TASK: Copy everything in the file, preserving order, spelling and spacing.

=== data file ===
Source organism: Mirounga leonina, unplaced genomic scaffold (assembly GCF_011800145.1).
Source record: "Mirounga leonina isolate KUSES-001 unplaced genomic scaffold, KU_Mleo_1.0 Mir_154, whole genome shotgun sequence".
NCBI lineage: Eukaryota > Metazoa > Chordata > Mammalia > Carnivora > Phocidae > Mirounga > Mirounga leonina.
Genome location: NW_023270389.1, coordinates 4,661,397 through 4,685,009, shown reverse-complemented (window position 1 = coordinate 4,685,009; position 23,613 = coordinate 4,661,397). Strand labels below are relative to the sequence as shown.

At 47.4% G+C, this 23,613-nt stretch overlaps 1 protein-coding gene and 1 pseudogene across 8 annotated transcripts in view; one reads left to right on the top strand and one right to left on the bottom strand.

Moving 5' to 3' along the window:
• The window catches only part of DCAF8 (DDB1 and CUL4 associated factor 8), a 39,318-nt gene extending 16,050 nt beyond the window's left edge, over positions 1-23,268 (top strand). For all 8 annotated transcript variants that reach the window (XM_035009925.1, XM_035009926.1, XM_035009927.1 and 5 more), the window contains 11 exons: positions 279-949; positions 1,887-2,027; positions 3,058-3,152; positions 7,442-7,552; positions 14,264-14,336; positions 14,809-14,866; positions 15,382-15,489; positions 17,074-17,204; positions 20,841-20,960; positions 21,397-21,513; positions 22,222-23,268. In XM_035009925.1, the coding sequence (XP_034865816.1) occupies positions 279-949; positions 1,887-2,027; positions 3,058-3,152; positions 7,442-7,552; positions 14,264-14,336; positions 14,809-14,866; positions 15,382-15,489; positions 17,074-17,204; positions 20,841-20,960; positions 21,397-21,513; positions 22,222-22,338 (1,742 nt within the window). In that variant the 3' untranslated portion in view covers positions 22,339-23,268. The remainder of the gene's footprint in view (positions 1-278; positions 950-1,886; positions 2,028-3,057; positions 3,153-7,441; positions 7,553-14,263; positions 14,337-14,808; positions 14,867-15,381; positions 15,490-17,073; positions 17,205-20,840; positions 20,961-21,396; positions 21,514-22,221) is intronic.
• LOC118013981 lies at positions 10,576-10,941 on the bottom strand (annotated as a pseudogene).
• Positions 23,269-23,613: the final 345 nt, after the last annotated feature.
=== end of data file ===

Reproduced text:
Source organism: Mirounga leonina, unplaced genomic scaffold (assembly GCF_011800145.1).
Source record: "Mirounga leonina isolate KUSES-001 unplaced genomic scaffold, KU_Mleo_1.0 Mir_154, whole genome shotgun sequence".
NCBI lineage: Eukaryota > Metazoa > Chordata > Mammalia > Carnivora > Phocidae > Mirounga > Mirounga leonina.
Genome location: NW_023270389.1, coordinates 4,661,397 through 4,685,009, shown reverse-complemented (window position 1 = coordinate 4,685,009; position 23,613 = coordinate 4,661,397). Strand labels below are relative to the sequence as shown.

At 47.4% G+C, this 23,613-nt stretch overlaps 1 protein-coding gene and 1 pseudogene across 8 annotated transcripts in view; one reads left to right on the top strand and one right to left on the bottom strand.

Moving 5' to 3' along the window:
• The window catches only part of DCAF8 (DDB1 and CUL4 associated factor 8), a 39,318-nt gene extending 16,050 nt beyond the window's left edge, over positions 1-23,268 (top strand). For all 8 annotated transcript variants that reach the window (XM_035009925.1, XM_035009926.1, XM_035009927.1 and 5 more), the window contains 11 exons: positions 279-949; positions 1,887-2,027; positions 3,058-3,152; positions 7,442-7,552; positions 14,264-14,336; positions 14,809-14,866; positions 15,382-15,489; positions 17,074-17,204; positions 20,841-20,960; positions 21,397-21,513; positions 22,222-23,268. In XM_035009925.1, the coding sequence (XP_034865816.1) occupies positions 279-949; positions 1,887-2,027; positions 3,058-3,152; positions 7,442-7,552; positions 14,264-14,336; positions 14,809-14,866; positions 15,382-15,489; positions 17,074-17,204; positions 20,841-20,960; positions 21,397-21,513; positions 22,222-22,338 (1,742 nt within the window). In that variant the 3' untranslated portion in view covers positions 22,339-23,268. The remainder of the gene's footprint in view (positions 1-278; positions 950-1,886; positions 2,028-3,057; positions 3,153-7,441; positions 7,553-14,263; positions 14,337-14,808; positions 14,867-15,381; positions 15,490-17,073; positions 17,205-20,840; positions 20,961-21,396; positions 21,514-22,221) is intronic.
• LOC118013981 lies at positions 10,576-10,941 on the bottom strand (annotated as a pseudogene).
• Positions 23,269-23,613: the final 345 nt, after the last annotated feature.